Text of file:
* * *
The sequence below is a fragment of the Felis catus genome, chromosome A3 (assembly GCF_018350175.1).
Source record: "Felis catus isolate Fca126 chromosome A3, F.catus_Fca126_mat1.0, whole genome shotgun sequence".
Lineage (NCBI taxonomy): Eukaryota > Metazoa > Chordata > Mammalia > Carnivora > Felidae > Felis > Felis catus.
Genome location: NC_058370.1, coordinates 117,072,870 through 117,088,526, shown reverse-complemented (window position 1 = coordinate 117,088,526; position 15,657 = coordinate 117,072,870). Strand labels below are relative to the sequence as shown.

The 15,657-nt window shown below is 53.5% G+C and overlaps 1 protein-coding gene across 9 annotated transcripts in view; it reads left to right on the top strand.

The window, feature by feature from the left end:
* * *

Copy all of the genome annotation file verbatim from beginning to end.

The sequence below is a fragment of the Felis catus genome, chromosome A3 (assembly GCF_018350175.1).
Source record: "Felis catus isolate Fca126 chromosome A3, F.catus_Fca126_mat1.0, whole genome shotgun sequence".
Lineage (NCBI taxonomy): Eukaryota > Metazoa > Chordata > Mammalia > Carnivora > Felidae > Felis > Felis catus.
Genome location: NC_058370.1, coordinates 117,072,870 through 117,088,526, shown reverse-complemented (window position 1 = coordinate 117,088,526; position 15,657 = coordinate 117,072,870). Strand labels below are relative to the sequence as shown.

The 15,657-nt window shown below is 53.5% G+C and overlaps 1 protein-coding gene across 9 annotated transcripts in view; it reads left to right on the top strand.

The window, feature by feature from the left end: